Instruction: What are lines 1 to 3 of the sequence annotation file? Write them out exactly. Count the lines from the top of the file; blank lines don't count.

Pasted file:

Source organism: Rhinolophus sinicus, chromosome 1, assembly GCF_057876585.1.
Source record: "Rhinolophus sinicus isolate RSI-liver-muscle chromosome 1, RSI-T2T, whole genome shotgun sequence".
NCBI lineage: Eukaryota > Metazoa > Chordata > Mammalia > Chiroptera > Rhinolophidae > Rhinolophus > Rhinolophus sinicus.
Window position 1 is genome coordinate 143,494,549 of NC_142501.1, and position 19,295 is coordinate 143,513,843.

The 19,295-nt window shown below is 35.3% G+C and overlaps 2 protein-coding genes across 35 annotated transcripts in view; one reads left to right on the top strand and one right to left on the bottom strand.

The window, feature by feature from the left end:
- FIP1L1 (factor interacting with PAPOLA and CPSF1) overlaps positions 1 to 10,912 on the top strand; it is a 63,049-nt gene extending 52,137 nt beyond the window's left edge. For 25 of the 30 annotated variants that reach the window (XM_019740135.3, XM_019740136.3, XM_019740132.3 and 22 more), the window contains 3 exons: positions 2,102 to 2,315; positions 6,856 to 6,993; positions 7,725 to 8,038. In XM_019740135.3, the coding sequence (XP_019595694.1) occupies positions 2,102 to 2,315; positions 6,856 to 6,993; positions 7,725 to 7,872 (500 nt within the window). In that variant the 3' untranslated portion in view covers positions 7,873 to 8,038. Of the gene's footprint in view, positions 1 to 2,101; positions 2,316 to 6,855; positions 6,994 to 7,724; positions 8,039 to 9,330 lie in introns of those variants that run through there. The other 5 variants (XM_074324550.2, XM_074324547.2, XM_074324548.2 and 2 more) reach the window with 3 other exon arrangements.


Source organism: Rhinolophus sinicus, chromosome 1, assembly GCF_057876585.1.
Source record: "Rhinolophus sinicus isolate RSI-liver-muscle chromosome 1, RSI-T2T, whole genome shotgun sequence".
NCBI lineage: Eukaryota > Metazoa > Chordata > Mammalia > Chiroptera > Rhinolophidae > Rhinolophus > Rhinolophus sinicus.